Jacob continued to live in the land of Canaan, where his father had lived,
and this is the story of Jacob's family. Joseph, a young man of seventeen, took care of the sheep and goats with his brothers, the sons of Bilhah and Zilpah, his father's concubines. He brought bad reports to his father about what his brothers were doing.
Jacob loved Joseph more than all his other sons, because he had been born to him when he was old. He made a long robe with full sleeves a for him.
When his brothers saw that their father loved Joseph more than he loved them, they hated their brother so much that they would not speak to him in a friendly manner.
One time Joseph had a dream, and when he told his brothers about it, they hated him even more.
He said, "Listen to the dream I had.
We were all in the field tying up sheaves of wheat, when my sheaf got up and stood up straight. Yours formed a circle around mine and bowed down to it."
"Do you think you are going to be a king and rule over us?" his brothers asked. So they hated him even more because of his dreams and because of what he said about them.
Then Joseph had another dream and told his brothers, "I had another dream, in which I saw the sun, the moon, and eleven stars bowing down to me."
He also told the dream to his father, and his father scolded him: "What kind of a dream is that? Do you think that your mother, your brothers, and I are going to come and bow down to you?"
Joseph's brothers were jealous of him, but his father kept thinking about the whole matter. 112
One day when Joseph's brothers had gone to Shechem to take care of their father's flock,
Jacob said to Joseph, "I want you to go to Shechem, where your brothers are taking care of the flock." Joseph answered, "I am ready."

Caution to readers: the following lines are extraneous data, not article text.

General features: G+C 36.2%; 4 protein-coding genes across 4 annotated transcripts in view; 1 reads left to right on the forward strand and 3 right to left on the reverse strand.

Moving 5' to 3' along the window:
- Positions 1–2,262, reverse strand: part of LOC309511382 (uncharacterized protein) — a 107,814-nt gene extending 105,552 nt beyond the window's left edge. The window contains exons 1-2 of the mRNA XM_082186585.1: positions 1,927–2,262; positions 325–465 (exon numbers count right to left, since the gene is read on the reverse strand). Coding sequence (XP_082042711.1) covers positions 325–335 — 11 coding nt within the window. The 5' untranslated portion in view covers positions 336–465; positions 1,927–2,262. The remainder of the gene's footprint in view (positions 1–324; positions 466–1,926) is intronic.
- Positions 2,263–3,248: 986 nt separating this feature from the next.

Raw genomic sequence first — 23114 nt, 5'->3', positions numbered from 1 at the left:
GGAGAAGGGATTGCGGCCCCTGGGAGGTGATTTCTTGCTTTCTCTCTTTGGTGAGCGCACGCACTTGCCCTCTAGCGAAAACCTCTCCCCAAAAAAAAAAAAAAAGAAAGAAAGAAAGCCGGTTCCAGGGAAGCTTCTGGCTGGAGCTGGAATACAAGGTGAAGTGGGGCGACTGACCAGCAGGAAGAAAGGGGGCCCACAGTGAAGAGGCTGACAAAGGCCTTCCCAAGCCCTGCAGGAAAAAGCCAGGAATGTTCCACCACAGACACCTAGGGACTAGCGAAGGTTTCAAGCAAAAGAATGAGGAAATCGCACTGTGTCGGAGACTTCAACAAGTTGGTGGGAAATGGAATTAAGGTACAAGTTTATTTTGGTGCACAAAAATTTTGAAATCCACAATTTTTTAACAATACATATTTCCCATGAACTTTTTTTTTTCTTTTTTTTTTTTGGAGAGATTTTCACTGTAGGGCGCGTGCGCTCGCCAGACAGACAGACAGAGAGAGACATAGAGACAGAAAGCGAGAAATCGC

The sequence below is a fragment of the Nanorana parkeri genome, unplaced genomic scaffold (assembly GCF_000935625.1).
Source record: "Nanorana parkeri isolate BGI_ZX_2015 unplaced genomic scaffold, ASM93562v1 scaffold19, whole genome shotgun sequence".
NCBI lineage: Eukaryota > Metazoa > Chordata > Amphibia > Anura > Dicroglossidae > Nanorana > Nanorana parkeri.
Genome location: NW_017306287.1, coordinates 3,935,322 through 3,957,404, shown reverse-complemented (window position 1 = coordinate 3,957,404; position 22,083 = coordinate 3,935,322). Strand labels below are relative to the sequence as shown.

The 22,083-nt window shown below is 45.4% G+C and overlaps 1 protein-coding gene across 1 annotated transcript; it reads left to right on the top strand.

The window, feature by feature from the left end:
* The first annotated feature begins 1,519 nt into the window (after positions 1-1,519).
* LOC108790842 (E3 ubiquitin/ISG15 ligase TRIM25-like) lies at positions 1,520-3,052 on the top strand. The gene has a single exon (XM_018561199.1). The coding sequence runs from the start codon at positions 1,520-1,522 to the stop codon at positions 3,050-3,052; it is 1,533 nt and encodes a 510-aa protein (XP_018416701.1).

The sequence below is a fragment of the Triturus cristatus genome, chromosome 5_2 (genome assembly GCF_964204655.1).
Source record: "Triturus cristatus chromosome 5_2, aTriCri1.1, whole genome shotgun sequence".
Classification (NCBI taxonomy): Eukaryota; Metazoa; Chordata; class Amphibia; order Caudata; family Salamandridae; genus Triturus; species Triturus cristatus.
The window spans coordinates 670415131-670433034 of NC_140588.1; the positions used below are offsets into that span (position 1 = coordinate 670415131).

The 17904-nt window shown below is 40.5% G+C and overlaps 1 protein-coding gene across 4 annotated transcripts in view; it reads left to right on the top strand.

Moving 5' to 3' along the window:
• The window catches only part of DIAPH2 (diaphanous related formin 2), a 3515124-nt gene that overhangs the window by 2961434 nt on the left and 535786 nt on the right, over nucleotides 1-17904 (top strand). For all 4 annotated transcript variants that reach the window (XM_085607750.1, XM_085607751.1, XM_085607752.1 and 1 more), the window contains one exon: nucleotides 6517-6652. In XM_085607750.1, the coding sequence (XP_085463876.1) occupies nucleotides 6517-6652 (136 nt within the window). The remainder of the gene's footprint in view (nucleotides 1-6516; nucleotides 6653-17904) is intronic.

His father told him, "Go and see if your brothers are safe and if the flock is all right; then come back and tell me." So his father sent him on his way from Hebron Valley. Joseph arrived at Shechem
and was wandering around in the country when a man saw him and asked him, "What are you looking for?"
"I am looking for my brothers, who are taking care of their flock," he answered. "Can you tell me where they are?"
The man said, "They have already left. I heard them say that they were going to Dothan." So Joseph went after his brothers and found them at Dothan.
They saw him in the distance, and before he reached them, they plotted against him and decided to kill him.
They said to one another, "Here comes that dreamer.
Come on now, let's kill him and throw his body into one of the dry wells. We can say that a wild animal killed him. Then we will see what becomes of his dreams."
Reuben heard them and tried to save Joseph. "Let's not kill him," he said.
"Just throw him into this well in the wilderness, but don't hurt him." He said this, planning to save him from them and send him back to his father.
When Joseph came up to his brothers, they ripped off his long robe with full sleeves. b24
Then they took him and threw him into the well, which was dry.
While they were eating, they suddenly saw a group of Ishmaelites traveling from Gilead to Egypt. Their camels were loaded with spices and resins.
Judah said to his brothers, "What will we gain by killing our brother and covering up the murder?
Let's sell him to these Ishmaelites. Then we won't have to hurt him; after all, he is our brother, our own flesh and blood." His brothers agreed,
and when some Midianite traders came by, the brothers c pulled Joseph out of the well and sold him for twenty pieces of silver to the Ishmaelites, who took him to Egypt. 229
When Reuben came back to the well and found that Joseph was not there, he tore his clothes in sorrow.
He returned to his brothers and said, "The boy is not there! What am I going to do?"
Then they killed a goat and dipped Joseph's robe in its blood.
They took the robe to their father and said, "We found this. Does it belong to your son?"
He recognized it and said, "Yes, it is his! Some wild animal has killed him. My son Joseph has been torn to pieces!"
Jacob tore his clothes in sorrow and put on sackcloth. He mourned for his son a long time.
All his sons and daughters came to comfort him, but he refused to be comforted and said, "I will go down to the world of the dead still mourning for my son." So he continued to mourn for his son Joseph.
Meanwhile, in Egypt the Midianites had sold Joseph to Potiphar, one of the king's officers, who was the captain of the palace guard.